Long-Term Care Insurance. Many Americans think their care as they age will be provided by Medicare or Medicaid, but it normally isn’t. Long-term care insurance covers the care people need when they have lost the ability to perform at least two “activities of daily living.” In addition to this, if someone has cognitive impairment (dementia, Alzheimer’s disease, etc.), the person is immediately qualified for a claim. Some companies offer this benefit in a group package where employees have only the choice to sign up for the offering or not. Other offerings are a series of individually customized plans that are also paid through payroll deductions. These plans normally allow employees to also buy the benefit plan for other family members, including parents and grandparents.
Life Insurance. Have you ever wondered why companies often offer $50,000 as a flat life-insurance benefit? This number allows the employer to deduct the full amount of the insurance premium and it is an untaxed benefit to the employee. That having been said, most adults find that they need more than this amount of protection. Many group life insurance plans allow for an employee to buy up an amount that is a multiple of their annual (or annualized, if hourly) pay for a very reasonable price. These benefit plans are always term insurance plans and may or may not be portable when the employee leaves the company.
Some companies allow payroll deductions of individual, whole life (permanent) policies that are then portable and owned by the individual employee for the rest of their life. One suggestion, if your company offers group life insurance that is not portable, you may want to advise your employees to consider purchasing individual insurance outside the company benefit plan. The reason for this is the concept of insurability. If an employee is treated for cancer, for example, and then leaves the company a couple of years after (even successful) treatment, they will not be able to purchase life insurance outside of a new employer’s group life insurance plan. This amount may not be sufficient for their family’s needs.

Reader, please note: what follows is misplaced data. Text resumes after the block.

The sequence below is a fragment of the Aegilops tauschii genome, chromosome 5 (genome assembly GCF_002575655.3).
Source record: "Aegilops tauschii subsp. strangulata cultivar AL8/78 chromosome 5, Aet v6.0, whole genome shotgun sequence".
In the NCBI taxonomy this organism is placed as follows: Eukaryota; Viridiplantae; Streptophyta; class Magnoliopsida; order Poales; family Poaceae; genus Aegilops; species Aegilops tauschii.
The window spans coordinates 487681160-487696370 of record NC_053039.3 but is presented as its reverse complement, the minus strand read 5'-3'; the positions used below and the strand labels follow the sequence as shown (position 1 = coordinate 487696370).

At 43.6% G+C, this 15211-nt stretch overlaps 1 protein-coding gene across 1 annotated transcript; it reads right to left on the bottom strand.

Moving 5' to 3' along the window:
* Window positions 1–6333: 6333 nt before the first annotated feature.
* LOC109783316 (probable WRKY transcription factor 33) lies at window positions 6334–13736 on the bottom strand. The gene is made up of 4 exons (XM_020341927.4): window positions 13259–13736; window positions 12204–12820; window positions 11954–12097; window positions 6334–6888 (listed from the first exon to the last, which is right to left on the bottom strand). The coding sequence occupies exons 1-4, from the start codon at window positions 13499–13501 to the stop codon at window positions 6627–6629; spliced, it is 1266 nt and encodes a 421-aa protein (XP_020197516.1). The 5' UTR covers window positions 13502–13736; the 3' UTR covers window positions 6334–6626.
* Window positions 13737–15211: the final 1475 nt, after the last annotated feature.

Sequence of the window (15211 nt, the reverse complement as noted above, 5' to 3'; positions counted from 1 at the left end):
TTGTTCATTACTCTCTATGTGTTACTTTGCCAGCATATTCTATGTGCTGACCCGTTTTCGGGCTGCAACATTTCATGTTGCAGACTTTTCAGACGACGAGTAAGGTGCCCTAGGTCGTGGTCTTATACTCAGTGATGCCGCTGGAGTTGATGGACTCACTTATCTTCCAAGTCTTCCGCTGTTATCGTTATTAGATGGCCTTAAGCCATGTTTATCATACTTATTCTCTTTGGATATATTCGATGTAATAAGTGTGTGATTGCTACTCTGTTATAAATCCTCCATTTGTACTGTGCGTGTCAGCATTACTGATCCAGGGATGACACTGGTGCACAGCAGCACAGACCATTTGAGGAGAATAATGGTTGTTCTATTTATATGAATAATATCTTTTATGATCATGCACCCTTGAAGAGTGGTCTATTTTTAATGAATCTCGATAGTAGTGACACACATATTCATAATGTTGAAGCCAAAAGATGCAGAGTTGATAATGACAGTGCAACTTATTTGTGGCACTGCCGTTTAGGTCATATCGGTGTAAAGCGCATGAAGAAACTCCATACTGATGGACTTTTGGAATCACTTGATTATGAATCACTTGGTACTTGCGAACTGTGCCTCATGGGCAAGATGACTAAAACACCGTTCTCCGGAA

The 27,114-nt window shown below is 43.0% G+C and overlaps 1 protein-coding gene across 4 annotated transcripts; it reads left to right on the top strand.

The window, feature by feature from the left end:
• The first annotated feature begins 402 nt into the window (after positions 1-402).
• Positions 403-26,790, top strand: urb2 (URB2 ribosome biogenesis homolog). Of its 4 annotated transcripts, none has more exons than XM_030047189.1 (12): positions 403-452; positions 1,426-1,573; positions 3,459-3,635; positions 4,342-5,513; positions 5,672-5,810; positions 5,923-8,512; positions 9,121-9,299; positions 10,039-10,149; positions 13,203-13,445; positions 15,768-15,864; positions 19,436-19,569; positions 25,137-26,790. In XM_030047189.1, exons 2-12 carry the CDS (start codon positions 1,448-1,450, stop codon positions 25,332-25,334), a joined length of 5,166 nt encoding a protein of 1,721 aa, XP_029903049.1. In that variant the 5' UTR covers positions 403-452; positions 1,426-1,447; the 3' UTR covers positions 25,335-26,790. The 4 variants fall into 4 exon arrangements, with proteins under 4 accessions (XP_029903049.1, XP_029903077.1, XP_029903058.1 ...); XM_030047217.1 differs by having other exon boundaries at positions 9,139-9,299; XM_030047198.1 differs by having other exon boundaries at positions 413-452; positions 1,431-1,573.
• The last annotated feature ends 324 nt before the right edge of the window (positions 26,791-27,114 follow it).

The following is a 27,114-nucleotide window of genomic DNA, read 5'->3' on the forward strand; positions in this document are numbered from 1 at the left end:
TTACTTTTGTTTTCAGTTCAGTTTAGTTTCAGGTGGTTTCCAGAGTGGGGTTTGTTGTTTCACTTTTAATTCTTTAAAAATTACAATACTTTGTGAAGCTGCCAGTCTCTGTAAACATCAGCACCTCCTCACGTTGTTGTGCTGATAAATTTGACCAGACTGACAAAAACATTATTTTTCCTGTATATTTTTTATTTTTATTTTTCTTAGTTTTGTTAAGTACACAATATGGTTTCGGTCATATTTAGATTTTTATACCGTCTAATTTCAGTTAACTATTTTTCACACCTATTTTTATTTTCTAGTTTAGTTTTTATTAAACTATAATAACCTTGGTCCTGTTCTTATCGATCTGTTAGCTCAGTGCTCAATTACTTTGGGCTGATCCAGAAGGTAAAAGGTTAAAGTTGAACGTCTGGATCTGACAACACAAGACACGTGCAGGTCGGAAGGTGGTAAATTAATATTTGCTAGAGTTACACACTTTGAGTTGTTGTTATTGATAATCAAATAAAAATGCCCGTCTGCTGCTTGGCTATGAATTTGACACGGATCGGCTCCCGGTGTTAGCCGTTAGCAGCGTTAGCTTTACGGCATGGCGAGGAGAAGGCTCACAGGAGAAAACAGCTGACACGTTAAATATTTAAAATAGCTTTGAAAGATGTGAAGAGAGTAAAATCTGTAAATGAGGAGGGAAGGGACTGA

Accidental Death & Dismemberment (AD&D). This is an amazingly inexpensive policy that usually covers a relatively small amount of coverage (under $100,000) for employees if they die in an accident or if they lose a limb and/or the sight in one or both eyes. This coverage is often through the same insurance carrier as the group life plan. Losing a limb during work hours is such a rarity that it makes the policy inexpensive.
Group Legal Plans. An increasing number of vendors offer subscription legal plans as a voluntary benefit. The concept, in my opinion, is an intriguing one and it appears to be growing in popularity. My advice is to research the vendors thoroughly, as it is a relatively new type of benefit and, as stated above, you don’t want to clean up the mess of a sub-par provider. As an aside, I understand that a certain software company based in Redmond, Washington, is implementing this benefit for 2010.
This is just a sampling of the more popular voluntary benefit offerings for you to consider. There is nothing wrong with employers placing the financial burden for a growing variety of benefits on their employees. The lower pricing through group plans and the sheer convenience of simply selecting a payroll deduction is a big benefit to employees. Just make sure the quality of the benefit is of the caliber that you are willing to back up since employees will still see this as a product provided by you.
Do you have a topic you would like Compensation Today to cover? Write us at firstname.lastname@example.org.
Are you paying your best employees enough to retain them after the economy picks back up? Get up-to-date and make sure your external salary market data is specific enough to the education, skills set and experience of employees you want to keep. Give a PaysScale demo a try.